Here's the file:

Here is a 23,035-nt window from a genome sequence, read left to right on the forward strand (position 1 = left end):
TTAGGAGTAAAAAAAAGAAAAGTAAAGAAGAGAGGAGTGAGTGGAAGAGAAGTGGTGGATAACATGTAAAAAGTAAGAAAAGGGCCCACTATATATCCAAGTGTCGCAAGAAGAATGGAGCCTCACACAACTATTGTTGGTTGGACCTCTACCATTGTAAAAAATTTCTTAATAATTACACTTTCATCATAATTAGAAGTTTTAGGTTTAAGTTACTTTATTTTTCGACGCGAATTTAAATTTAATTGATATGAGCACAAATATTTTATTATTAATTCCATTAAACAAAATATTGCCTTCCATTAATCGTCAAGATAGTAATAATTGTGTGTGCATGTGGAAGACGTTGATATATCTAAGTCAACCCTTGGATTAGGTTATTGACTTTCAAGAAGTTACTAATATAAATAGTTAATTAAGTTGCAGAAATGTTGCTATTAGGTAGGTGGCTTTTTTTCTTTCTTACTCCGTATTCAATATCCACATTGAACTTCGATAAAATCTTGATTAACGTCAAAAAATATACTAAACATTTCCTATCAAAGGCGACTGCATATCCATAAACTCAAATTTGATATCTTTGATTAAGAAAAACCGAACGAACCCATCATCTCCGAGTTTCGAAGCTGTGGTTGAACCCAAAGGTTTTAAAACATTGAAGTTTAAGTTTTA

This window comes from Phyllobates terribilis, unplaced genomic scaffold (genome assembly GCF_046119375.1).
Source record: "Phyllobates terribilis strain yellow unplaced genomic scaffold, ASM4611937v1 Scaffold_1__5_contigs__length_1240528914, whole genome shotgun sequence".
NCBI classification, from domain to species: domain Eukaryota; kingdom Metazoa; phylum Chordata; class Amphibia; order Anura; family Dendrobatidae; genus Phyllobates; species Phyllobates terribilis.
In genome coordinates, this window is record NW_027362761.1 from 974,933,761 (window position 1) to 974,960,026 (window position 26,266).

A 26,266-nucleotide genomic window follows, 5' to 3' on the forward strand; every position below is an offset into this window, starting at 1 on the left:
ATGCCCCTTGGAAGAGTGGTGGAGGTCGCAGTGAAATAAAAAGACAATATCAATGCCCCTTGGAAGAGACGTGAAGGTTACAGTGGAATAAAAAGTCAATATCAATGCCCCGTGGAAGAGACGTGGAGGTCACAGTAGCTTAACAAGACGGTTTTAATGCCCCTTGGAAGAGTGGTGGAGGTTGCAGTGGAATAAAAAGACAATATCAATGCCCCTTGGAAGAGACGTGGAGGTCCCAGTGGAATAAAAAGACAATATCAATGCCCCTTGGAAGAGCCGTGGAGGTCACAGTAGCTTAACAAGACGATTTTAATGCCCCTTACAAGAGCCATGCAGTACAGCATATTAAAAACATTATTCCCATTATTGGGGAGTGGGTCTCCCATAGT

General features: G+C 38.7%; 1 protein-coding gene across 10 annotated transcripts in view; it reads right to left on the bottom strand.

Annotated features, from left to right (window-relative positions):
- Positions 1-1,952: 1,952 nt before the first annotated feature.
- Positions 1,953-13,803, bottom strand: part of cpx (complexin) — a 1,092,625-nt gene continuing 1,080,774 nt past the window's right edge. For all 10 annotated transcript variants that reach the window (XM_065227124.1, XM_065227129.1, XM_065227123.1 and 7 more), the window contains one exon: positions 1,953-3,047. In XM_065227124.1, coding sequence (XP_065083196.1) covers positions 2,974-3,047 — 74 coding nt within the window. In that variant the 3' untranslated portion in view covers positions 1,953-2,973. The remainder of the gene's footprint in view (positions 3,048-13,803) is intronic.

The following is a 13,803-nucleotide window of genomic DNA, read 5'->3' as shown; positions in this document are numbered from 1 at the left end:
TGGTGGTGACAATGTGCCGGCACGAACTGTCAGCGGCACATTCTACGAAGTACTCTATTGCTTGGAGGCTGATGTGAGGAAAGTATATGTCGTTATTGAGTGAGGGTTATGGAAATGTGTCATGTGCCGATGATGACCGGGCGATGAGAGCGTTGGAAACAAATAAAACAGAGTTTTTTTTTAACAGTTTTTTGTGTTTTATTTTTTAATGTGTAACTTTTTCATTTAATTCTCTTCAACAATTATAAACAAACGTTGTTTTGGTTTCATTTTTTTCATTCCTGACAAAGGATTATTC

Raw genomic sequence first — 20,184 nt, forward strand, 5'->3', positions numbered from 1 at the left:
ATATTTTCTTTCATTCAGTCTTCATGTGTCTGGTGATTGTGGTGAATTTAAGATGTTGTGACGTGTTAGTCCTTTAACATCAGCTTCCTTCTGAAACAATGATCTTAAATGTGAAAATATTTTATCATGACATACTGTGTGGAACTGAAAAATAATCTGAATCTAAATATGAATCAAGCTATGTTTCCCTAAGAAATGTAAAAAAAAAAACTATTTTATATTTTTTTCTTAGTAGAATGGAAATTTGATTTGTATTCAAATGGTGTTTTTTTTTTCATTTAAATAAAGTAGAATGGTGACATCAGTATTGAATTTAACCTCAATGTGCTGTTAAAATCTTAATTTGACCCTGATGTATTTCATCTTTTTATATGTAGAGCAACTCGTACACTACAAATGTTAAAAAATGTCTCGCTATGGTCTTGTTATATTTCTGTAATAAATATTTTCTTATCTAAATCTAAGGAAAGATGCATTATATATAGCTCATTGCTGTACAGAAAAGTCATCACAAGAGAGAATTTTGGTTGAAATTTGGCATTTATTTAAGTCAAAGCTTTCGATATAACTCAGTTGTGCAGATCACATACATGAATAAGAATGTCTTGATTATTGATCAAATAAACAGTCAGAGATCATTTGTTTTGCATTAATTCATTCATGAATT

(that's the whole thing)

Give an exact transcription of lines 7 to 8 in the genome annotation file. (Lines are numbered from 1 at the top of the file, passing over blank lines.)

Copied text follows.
A 26,266-nucleotide genomic window follows, 5' to 3' on the forward strand; every position below is an offset into this window, starting at 1 on the left:
ATGCCCCTTGGAAGAGTGGTGGAGGTCGCAGTGAAATAAAAAGACAATATCAATGCCCCTTGGAAGAGACGTGAAGGTTACAGTGGAATAAAAAGTCAATATCAATGCCCCGTGGAAGAGACGTGGAGGTCACAGTAGCTTAACAAGACGGTTTTAATGCCCCTTGGAAGAGTGGTGGAGGTTGCAGTGGAATAAAAAGACAATATCAATGCCCCTTGGAAGAGACGTGGAGGTCCCAGTGGAATAAAAAGACAATATCAATGCCCCTTGGAAGAGCCGTGGAGGTCACAGTAGCTTAACAAGACGATTTTAATGCCCCTTACAAGAGCCATGCAGTACAGCATATTAAAAACATTATTCCCATTATTGGGGAGTGGGTCTCCCATAGT